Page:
Senate Bill 1384, the measure that would have made it tougher for Floridians to sue nursing homes who had neglected and abused their elderly loved ones, has failed.
Our Delray Beach nursing home abuse lawyers are happy to report that at least for now, the issue is dead.
The controversial measure would have made it more difficult for loved ones to hold negligent nursing homes responsible, even when their actions – or lack of action – led directly to serious injury or death.
SB 1384, which was introduced by Sen. Bill Galvano (R-Bradenton), would have required claims for punitive damages to go through a special, rigorous proceedings. Punitive damages are those awarded to the plaintiff that are intended to punish the defendant for especially egregious errors, oversights or misdeeds. It exceeds simple compensation.
Rather than having that issue decided in court, by a jury, this bill would have required plaintiffs to get special approval from a judge PRIOR to the trial. The standard for this would have been that the plaintiff would have had to have proven “clear and convincing evidence” that the corporation or a certain person had knowingly and actively participated in misconduct that was intentional or conduct that amounted to gross negligence. If the judge denied the plaintiff, the claim could still move forward but the potential for monetary damages would be significantly diminished.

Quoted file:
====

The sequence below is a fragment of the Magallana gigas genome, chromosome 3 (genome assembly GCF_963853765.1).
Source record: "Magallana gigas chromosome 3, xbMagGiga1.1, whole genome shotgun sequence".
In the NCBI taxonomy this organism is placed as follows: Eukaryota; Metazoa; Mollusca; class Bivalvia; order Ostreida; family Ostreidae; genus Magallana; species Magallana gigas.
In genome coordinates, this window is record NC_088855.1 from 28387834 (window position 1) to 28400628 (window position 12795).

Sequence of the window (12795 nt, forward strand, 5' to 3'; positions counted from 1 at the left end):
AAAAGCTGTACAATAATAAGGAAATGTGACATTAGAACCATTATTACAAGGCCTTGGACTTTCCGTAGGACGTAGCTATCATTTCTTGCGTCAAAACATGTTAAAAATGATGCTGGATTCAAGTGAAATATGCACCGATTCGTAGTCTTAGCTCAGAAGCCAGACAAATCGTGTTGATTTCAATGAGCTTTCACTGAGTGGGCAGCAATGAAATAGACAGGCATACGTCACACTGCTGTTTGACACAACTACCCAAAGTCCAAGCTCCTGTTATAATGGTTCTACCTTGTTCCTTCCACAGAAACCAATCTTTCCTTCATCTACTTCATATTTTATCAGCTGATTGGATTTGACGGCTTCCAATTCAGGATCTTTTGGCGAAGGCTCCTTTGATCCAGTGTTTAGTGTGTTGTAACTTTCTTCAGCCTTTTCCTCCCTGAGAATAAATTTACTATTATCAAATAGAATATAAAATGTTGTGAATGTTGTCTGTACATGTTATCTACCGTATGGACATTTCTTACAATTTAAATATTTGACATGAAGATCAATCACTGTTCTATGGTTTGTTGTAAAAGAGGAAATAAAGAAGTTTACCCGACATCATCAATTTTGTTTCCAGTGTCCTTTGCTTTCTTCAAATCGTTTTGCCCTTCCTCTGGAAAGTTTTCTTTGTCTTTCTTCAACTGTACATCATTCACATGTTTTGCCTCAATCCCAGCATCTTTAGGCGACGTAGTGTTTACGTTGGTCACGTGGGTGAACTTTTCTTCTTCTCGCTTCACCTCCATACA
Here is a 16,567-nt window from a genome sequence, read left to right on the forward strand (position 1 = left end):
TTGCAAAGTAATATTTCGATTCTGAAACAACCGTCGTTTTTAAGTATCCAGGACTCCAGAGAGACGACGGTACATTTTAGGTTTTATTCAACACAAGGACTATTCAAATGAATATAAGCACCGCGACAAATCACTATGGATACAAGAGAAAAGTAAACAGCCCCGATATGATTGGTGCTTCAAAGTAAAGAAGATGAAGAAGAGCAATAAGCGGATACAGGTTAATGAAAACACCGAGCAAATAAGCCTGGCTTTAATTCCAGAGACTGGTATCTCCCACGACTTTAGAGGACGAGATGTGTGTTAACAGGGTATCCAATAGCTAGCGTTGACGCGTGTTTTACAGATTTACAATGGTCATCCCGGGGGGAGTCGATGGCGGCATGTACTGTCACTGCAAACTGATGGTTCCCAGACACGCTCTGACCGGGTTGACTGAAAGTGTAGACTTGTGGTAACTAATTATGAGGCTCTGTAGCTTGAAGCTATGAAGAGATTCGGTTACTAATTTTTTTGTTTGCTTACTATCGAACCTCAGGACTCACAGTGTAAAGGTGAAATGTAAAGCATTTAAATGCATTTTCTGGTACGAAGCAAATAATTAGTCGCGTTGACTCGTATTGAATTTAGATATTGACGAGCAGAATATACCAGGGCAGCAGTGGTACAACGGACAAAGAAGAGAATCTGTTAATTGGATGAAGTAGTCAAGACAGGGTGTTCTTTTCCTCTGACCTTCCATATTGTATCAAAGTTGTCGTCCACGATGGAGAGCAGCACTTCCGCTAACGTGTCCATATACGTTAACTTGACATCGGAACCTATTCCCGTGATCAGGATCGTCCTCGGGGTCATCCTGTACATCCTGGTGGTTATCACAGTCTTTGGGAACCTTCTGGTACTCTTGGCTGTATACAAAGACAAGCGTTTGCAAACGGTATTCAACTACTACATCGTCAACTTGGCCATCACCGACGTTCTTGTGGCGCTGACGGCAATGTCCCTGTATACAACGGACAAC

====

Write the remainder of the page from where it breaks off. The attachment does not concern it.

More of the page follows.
This bill was of course backed strongly by the nursing home industry lobbyists, but fiercely opposed by prior victims of abuse and advocates for older citizens, such as the AARP and the Florida Justice Association. Those within the nursing home industry said it was necessary to protect the industry from “predatory lawyers” for plaintiffs. That’s an unsurprising tactic and it’s nothing new. The reality, however, is that it’s already difficult to obtain punitive damages, especially in any significant sum. Making it any harder would have essentially taken away the nursing homes’ incentive to prevent abuse and neglect in the future.
Those who had experienced or had loved ones experience the abuse firsthand testified passionately before lawmakers not to pass the bill.
Still, it had advanced at a rather steady clip, all the way through the Health Policy Committee, though it eventually died on calendar May 3. Had it passed, it would have become effective July 1.
Companion House Bill 869 suffered the same fate, dying in the Health Innovation Subcommittee on May 3. Prior to that, it had survived both the Civil Justice Subcommittee and the Judiciary Committee.
While we are certainly thrilled that these measures sputtered out, we still have concern that they made it as far as they did. We hope this does not foreshadow difficult battles in future legislative sessions over the same issue.
Punitive damages exist in the first place because some conduct is so flagrantly atrocious or nefarious as to warrant special punishment. It’s a high standard to reach. Making it even harder would have only served to help those who hold the welfare of our elderly loved ones in the lowest regard.
Freeman, Mallard, Sharp & Gonzalez — 1-800-561-7777 for a free appointment to discuss your rights.
Bill to limit punitive damage suits against nursing homes likely finished, May 1, 2013, By Rochelle Koff, Tampa Bay Times
More Blog Entries:
New Laws Would Make it Tougher to Sue for Nursing Home Abuse in Florida, April 7, 2013, Delray Beach Nursing Home Abuse Lawyer Blog